I went to a grade school where we wore uniforms…really ugly black and blue plaid jumper- type uniforms. I absolutely hated them. So it was a big deal when “picture day” came, and we didn’t have to wear our uniforms! Hurrah!
The Trouble with Little Pictures
Fast forward a few decades, and I, like many of you, have bunches of those little school pictures. You know the ones that are 2 x 3 inches and are too small to stay in place in a normal photo album with 3 x 5 or 5 x 6 windows. The ones that you have tucked in the original envelope they came in or are mixed with a bunch of other photos collected from school friends and tucked away in a box not to see the light of day for decades.
The organizational question then arises, what the heck do you do with these things? Throw them out? No way! Leave them in a box for the next generation to decipher? Hopefully not.
My Solution to the Little Photo Organization Problem
As with most “ah ha” moments, I stumbled on this idea. My husband has a pretty impressive baseball card collection from his youth. And years ago we bought the albums and specially designed plastic sleeves to properly archive the cards. Then we put the albums, sleeves and cards in a big box…unorganized. But that’s another story.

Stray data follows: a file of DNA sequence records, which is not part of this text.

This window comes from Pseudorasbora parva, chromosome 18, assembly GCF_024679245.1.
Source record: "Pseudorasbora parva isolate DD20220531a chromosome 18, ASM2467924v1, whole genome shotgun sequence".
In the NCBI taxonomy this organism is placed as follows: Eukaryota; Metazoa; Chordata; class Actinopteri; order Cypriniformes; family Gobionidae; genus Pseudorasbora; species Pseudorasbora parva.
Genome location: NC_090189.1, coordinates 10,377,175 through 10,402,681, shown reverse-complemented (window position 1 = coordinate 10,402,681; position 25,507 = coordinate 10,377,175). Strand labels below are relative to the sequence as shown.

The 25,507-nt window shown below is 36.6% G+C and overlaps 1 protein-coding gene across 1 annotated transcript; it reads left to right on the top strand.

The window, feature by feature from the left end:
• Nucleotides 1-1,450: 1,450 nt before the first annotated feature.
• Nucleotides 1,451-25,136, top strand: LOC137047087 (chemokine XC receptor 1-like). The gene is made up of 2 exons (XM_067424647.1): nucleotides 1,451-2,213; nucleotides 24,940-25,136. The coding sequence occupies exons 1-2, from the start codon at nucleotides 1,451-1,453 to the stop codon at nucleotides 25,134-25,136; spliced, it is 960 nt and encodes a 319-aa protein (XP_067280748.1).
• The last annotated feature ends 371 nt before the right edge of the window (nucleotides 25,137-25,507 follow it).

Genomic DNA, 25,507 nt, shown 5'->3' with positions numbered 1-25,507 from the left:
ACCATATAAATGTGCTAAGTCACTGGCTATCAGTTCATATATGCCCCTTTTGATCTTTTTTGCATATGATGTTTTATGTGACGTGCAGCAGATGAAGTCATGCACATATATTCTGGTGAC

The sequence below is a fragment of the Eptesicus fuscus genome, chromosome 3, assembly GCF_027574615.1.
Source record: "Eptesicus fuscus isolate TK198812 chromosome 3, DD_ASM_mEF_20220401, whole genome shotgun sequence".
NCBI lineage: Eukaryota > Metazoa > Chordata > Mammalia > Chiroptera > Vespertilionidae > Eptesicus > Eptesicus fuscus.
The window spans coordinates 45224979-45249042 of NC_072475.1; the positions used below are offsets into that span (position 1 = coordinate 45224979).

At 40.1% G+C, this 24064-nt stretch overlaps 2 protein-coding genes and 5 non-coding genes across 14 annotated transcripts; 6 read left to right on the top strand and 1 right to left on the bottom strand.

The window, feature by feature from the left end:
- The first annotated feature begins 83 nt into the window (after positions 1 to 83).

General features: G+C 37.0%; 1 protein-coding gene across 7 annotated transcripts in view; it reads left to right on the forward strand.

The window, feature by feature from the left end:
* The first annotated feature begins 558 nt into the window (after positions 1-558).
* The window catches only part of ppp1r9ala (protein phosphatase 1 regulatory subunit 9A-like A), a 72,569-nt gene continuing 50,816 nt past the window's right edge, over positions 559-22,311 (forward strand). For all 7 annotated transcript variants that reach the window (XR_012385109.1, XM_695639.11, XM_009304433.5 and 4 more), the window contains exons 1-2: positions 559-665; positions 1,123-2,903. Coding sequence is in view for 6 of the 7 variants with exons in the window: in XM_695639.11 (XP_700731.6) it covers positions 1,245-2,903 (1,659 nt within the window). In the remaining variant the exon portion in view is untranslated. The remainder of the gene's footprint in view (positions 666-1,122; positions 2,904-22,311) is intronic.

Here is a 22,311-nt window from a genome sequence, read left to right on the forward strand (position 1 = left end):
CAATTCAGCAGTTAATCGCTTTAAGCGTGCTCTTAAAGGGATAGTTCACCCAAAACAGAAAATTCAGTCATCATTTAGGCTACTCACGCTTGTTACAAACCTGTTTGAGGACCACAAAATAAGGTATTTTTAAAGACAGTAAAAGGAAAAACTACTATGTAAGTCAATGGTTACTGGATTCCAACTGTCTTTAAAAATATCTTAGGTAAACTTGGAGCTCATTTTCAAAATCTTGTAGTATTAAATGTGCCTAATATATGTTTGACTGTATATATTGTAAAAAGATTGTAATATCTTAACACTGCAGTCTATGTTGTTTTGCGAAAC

Anyway, my “ah ha” moment was in that to use the 9-up plastic sleeves for baseball card collections to organize and preserve the little school photos. And it worked beautifully. Here’s the system:
- Each of the nine pockets on a page gets one picture.
- That said, there may be a dozen copies of that one picture. All of them go in the one of the nine pockets, so the page has nine unique images.
- Each child gets his or her own page. That you can see the child grow up year by year all on one page! Bonus points if you can get the pictures in chronological order.
- Write on the back of each picture in #2 pencil the name of the child, age or year in school, the name of the school/location, and any pertinent details. Because the sleeves are clear plastic, you can easily see the description on the back of the pictures by just turning the page. No tape or adhesives are needed which can damage the photos. There’s no risk of the picture falling off of the scrapbook page and “losing” its description. It’s pretty slick.
- I’m in an interesting situation working on this particular family, where I don’t know all of the particulars of each person. So, I’ve made a copy of the whole page, mailed it to someone who would know, and asked that she write on the back of the copied picture the information. I’ll cut out the copied picture with the information and tuck it in the back of the plastic pocket with the actual picture. Neat!
Here’s a sample page.
I found the plastic sleeves at Office Max in packets of 10 for $3.49. Pretty reasonably priced. Be sure that you get ACID FREE sleeves. Anything with acid will corrode your pictures or documents over time. Not good.
Now you and the next generation can enjoy all of those little school pictures. Let me know if you try this. I’d be eager to hear your experiences.